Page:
Service Providers Harnessing the Sun
|By Claudius Semmann|
Germany's solar industry is currently producing at its limit. Delivery bottlenecks as well as tight freight capacities have brought the supply chain management more into the focus of attention. With benefits as well as drawbacks for service providers. The still young industry continues to have great outsourcing potentials. But the pressure on prices for transport and logistics services has greatly increased.
"Challenges for logistics service providers are essentially the great flexibility with regard to controllable volumes and growth as well as the international setup of solar companies", says Jens Hornstein, solar expert at Kerkhoff Consulting. Moreover, the entire supply chain requires precisely timed deliveries – from glass suppliers in production all the way to conveyor line assembly at the construction site. According to Hornstein, the degree of logistics outsourcing in the industry is higher than, for instance, in the electrical industry or in the mechanical engineering industry. "Solar companies have a more modern structure. They want to invest capital as productively as possible, which means investing in R&D and manufacturing instead of in warehousing and logistics."
Difficult fall-season months
Gunnar Mickeleit-Jung, Key Account Manager of the Berlin-based Rieck Logistics Group, also confirms that the logistics area still has consulting demand. The solar industry is producing at a very high level, and capacities had been considerably stepped up in the past two years. Actually, freight volumes could still be handled nearly 100 percent. But the manager expects "serious consequences" for the fall months. Because according to all forecasts demand will remain unbroken until year's end. "Throughput times and due dates will certainly be set tighter. Difficulties can occur especially due to the lack of freight capacity for specific routes, or storage areas", he tells DVZ.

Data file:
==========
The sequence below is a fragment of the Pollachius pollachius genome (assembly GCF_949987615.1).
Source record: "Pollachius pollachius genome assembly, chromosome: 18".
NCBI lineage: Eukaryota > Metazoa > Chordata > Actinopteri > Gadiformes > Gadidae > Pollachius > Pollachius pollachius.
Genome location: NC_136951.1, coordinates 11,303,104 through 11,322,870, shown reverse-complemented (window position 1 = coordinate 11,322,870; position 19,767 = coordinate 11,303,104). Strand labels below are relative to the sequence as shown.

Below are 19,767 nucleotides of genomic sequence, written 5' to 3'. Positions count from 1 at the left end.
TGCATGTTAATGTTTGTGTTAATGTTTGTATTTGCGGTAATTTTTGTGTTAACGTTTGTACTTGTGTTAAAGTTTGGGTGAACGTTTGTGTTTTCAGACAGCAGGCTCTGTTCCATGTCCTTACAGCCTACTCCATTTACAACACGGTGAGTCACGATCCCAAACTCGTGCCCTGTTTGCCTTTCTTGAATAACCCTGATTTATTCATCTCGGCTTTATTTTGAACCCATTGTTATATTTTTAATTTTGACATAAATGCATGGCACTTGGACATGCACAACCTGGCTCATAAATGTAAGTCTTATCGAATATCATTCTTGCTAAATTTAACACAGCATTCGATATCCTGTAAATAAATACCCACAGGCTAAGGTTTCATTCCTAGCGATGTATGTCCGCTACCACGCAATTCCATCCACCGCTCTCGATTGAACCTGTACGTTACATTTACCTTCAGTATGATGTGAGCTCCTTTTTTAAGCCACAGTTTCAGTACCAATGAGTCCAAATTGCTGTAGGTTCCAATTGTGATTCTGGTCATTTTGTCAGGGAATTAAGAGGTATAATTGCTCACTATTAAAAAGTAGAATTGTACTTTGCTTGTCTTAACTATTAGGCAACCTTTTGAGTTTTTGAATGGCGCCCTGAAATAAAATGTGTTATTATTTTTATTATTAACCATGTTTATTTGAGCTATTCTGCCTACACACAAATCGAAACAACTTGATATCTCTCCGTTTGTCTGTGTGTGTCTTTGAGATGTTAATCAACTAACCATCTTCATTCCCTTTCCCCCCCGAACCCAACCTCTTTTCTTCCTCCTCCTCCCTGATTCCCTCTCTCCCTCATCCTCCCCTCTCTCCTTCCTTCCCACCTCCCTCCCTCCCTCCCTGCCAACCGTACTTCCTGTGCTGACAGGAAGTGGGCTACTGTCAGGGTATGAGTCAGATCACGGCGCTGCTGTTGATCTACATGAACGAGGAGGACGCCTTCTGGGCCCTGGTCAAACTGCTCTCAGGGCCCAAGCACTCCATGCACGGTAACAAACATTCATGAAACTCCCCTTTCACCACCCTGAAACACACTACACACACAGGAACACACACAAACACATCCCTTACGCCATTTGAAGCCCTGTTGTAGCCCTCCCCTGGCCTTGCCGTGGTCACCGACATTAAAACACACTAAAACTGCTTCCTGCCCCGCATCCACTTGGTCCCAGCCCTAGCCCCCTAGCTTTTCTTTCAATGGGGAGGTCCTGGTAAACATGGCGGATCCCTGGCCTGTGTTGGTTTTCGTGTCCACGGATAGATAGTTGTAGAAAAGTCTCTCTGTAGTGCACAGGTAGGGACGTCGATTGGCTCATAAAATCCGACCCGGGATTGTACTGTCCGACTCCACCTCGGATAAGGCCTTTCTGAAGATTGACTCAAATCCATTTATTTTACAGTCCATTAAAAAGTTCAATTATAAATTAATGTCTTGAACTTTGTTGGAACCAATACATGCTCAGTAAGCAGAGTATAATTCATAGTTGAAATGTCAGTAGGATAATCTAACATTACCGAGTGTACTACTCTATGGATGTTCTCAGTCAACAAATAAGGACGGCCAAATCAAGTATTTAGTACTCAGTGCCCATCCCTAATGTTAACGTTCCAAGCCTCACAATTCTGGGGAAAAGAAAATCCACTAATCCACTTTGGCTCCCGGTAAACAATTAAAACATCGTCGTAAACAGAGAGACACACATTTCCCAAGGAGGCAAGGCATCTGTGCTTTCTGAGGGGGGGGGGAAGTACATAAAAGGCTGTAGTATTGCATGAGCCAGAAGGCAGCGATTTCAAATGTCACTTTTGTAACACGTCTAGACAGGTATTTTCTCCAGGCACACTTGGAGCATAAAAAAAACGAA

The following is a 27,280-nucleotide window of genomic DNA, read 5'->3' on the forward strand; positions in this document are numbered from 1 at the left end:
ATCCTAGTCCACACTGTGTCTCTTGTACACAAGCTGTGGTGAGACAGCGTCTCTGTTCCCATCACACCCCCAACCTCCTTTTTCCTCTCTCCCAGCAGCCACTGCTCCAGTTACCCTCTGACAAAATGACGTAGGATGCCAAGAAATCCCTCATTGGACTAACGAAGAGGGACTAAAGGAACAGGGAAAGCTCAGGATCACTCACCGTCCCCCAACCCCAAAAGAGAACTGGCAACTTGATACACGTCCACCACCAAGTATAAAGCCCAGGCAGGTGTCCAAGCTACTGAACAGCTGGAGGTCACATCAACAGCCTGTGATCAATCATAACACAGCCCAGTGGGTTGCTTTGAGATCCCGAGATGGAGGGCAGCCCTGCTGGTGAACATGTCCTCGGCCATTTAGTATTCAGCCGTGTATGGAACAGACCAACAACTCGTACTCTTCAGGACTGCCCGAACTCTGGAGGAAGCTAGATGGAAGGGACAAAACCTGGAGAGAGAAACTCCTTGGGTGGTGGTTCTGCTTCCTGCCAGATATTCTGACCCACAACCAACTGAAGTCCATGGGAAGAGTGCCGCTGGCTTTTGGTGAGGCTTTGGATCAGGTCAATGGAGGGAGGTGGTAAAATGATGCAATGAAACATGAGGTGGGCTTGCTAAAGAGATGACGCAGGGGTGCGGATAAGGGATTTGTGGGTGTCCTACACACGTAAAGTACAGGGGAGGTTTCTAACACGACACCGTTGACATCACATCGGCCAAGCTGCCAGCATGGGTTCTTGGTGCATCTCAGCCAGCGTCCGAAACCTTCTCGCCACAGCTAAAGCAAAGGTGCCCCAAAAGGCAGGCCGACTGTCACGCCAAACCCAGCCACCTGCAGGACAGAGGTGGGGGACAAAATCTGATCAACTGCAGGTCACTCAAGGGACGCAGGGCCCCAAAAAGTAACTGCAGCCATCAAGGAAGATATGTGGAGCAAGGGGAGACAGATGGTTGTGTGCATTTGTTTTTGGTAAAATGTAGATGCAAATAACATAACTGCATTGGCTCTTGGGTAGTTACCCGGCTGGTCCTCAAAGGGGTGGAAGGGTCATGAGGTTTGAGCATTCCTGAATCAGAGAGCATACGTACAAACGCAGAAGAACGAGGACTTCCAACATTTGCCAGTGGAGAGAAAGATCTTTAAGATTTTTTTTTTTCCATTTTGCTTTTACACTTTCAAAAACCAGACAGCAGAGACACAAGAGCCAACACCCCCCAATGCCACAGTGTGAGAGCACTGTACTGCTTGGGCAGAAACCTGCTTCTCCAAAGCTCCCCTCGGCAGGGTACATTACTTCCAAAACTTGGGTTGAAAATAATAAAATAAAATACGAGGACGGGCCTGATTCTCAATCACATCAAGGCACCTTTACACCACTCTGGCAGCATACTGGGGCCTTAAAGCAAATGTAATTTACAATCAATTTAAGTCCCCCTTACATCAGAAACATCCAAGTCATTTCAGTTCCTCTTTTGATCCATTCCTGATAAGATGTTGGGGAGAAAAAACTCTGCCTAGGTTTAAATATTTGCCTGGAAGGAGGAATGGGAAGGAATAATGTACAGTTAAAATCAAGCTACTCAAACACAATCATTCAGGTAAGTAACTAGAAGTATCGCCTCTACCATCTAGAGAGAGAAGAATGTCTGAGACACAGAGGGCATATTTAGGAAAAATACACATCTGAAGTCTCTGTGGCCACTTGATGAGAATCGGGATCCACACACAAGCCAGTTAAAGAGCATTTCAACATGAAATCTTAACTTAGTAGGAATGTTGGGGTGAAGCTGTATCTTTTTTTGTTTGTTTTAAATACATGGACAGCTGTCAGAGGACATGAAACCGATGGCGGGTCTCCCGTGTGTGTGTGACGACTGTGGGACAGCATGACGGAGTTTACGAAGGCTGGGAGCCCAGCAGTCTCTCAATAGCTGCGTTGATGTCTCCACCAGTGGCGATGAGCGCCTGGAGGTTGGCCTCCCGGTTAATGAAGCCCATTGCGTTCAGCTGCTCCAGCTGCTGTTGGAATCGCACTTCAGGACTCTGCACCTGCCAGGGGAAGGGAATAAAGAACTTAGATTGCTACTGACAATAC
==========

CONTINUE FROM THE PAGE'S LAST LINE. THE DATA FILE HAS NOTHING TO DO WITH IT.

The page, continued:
On the one hand, higher inventories must be built up for a short period of time to maintain supplies and supply capabilities. And on the other hand, seasonal fluctuations in sales must be balanced out. "Frequently, there are no or insufficient capacities so that we are in demand as service providers ", says Mickeleit-Jung. Chances are thus good to conclude logistics contracts. "But it's also palpable that, in the future, companies will invest in building up their own logistics facilities and that they are closely checking out operator models."
Logistics costs increased
Due to the economic crisis, it was very difficult for the solar industry to obtain freight capacities. "Accordingly, they also had many shipments air-freighted to be able to perform on their contracts", reports Joachim Marxer who, at Schenker AG, heads the team for the Semicon/Solar division. And since many requirements can be exclusively procured on a global level, no company can get around global sourcing. Thus, logistics costs significantly increased for some. Also for the Finns who were nonetheless able to import their goods on time by ocean freight – like Phoenix Solar AG. The manufacturer from Sulzemoos – sixth in the worldwide ranking list "Photovoltaics Sustainable Growth Index" by the consultancy PRTM – obtains a large part of its modules from Asia. "Due to tight capacities, container rates nearly tripled in one and a half years", reports the head of the logistics team, Hilko Mellenthin. Price pressures intensified at the same time: Prices for solar modules were cut by about half. Since these developments, logistics in the solar industry gained very much in importance, says Mellenthin.
In distribution, the manufacturer collaborates, country-specifically, with one steady logistics services provider. "But we maintain our flexibility to fall back on two, three other service providers which can compensate for capacity bottlenecks."
Tougher price negotiations
While supply chain functions have so far been rather neglected, shippers are also tightening cost screws in logistics. Moreover, the solar industry depends on subsidy programs in the corresponding sales markets. Any reductions in this respect will result in decreasing margins "which is why considerable pressure is applied on the prices for transport and logistics services", advises the logistics company Dachser. "Customers have meanwhile become tougher in price negotiations", underlines the logistician Marxer at Schenker. However, a reasonable price would still be paid for quality, he said. Thus, DB Schenker Logistics had managed to make gains in the 2009 market despite the economic crisis.
Marxer estimates that there is great outsourcing potential beyond transport functions. He mentions in this respect services like maintenance, spare parts logistics, quality control and production supply. For 2010, Marxer continues to be optimistic in terms of growth. Due to the market saturation in Germany, demand would have to be expected to decline in the near future. "However, there are still many other markets worldwide which have huge potentials."